In Their Own Eyes

Shirtwaist Strikers Raise Newly Found Voices

"I am a working girl, one of those who are on strike against intolerable conditions."

--Clara Lemlich, at the Cooper Union meeting

Shirtwaist workers elect to strike.
Following Clara Lemlich’s enthusiastic speech at Cooper Union, tens of thousands of shirtwaist makers took to the streets of New York’s Lower East Side to picket their places of employment. Passion carried the women easily through the first few days, even weeks. But as time wore on, the difficulty of striking during the bitter winter cold took its toll on some. The picket lines became battlegrounds between the demonstrators and scabs, thugs thought to be hired by the factory heads and even the police force. Just about a week into the strike, “10,000 striking waistmakers marched four abreast to call upon the mayor and present him with their petition protesting the abuse they had received from the police force … The major assured the committee that he would take up the matter with the police commissioner” (McCreesh 136).

In addition to shouting on the picket lines each day, some women sought other avenues to tell their stories. Lemlich wrote in to the New York Evening Journal to describe the conditions that led her and her fellow demonstrators to the picket lines. Mary Dreier, an upper-class woman who headed the Women’s Trade Union League, a support network for female trade workers hoping to unionize, joined picketers on the streets and was arrested. At the police station, the arresting officer "apologized humbly, asking: 'Why didn't you tell me you was a rich lady? I'd never have arrested you in the world.'" (Foner 23). Dreier and other socialites-with-a-cause came to the aid (and occasional resentment) of the picketers, staging a meeting at the Hippodrome, a New York theater, on December 5, another on January 2 at Carnegie Hall, as will as a dinner at the Colony Club, the purpose of which was “to present the case of the strikers to high society” (Stolberg 63). Theresa Serber Malakiel wrote in 1910 a fictionalized account of the demonstration, Diary of a Shirtwaist Striker, that speaks to the many divisions within the strike, from the socialites peddling help (or perhaps just trying to gain help for their main cause, women’s suffrage), to the occasional dissent toward the socialist leaders in the labor arena.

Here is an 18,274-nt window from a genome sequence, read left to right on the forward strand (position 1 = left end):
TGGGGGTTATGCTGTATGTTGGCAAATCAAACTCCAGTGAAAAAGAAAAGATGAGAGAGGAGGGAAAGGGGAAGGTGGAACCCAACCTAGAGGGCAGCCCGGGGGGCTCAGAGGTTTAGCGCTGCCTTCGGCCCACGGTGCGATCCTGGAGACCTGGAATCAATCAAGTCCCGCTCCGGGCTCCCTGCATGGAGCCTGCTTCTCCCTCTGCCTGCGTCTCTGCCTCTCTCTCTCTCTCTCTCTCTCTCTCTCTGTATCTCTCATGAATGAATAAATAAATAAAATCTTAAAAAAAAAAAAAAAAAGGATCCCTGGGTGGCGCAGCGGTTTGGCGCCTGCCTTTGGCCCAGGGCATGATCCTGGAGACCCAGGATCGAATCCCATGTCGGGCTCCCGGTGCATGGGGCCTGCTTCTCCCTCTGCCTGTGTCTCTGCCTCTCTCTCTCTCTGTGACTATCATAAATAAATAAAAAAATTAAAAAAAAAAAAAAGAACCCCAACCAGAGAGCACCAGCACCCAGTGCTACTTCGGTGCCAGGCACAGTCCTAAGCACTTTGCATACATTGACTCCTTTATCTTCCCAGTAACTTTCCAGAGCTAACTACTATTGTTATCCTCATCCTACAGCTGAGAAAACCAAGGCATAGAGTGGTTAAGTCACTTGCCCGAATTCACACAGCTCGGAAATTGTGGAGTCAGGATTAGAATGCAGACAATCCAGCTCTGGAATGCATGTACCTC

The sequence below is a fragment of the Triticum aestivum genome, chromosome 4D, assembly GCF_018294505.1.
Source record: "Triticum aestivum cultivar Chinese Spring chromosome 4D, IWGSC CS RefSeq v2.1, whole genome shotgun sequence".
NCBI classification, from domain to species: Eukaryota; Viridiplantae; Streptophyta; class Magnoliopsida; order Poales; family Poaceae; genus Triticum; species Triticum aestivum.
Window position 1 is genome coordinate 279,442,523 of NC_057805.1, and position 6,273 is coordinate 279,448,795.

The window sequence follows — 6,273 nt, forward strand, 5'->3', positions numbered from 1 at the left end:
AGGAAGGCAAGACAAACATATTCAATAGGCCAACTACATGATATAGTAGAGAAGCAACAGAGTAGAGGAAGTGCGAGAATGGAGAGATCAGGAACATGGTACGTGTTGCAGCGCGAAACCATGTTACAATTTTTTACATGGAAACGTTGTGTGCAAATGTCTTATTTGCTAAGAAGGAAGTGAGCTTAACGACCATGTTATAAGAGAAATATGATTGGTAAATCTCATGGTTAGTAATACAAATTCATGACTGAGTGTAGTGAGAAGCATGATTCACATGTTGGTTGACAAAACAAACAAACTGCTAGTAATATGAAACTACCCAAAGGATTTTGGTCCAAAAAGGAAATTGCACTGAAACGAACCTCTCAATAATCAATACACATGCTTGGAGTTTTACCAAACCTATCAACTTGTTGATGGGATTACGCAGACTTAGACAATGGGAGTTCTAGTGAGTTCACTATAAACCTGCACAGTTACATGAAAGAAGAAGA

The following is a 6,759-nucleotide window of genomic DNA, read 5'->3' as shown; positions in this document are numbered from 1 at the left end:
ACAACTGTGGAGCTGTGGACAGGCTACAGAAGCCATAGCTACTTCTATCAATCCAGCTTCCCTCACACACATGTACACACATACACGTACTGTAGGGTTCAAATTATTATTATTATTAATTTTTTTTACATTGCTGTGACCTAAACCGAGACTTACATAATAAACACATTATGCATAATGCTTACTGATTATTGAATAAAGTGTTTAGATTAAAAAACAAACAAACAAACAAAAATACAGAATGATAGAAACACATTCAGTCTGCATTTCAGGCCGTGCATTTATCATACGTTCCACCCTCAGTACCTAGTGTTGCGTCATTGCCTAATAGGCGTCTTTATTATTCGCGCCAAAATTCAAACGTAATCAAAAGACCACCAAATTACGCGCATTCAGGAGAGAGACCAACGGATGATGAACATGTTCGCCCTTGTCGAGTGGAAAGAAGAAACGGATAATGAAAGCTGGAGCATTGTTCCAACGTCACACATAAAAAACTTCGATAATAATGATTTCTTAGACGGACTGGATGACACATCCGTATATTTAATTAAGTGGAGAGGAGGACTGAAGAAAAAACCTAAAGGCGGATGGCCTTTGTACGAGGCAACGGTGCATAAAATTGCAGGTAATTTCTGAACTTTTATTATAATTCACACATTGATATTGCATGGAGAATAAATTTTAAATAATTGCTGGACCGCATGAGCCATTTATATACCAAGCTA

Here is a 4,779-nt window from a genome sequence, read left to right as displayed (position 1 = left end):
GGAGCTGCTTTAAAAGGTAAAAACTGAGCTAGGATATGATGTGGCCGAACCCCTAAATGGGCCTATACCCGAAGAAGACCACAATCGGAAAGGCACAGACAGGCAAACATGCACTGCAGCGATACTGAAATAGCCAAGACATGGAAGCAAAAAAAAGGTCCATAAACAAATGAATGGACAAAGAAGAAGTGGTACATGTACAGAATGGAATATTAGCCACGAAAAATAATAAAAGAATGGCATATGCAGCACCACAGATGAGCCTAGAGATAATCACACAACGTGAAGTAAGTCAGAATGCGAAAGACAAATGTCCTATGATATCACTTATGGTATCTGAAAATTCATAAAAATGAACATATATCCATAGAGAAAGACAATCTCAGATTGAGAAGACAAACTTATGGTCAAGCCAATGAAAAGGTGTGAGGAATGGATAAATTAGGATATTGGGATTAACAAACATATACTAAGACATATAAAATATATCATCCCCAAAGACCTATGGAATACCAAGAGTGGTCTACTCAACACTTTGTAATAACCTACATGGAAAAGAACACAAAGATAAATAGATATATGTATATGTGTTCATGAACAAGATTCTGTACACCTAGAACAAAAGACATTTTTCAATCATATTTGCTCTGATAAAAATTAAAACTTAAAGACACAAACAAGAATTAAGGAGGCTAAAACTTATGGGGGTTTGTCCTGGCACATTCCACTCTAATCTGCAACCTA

Hypertexts of Lemlich and Malakiel’s account are available here:

Clara Lemlich’s Life in the Shops
Theresa Serber Malakiel’s Diary of a Shirtwaist Striker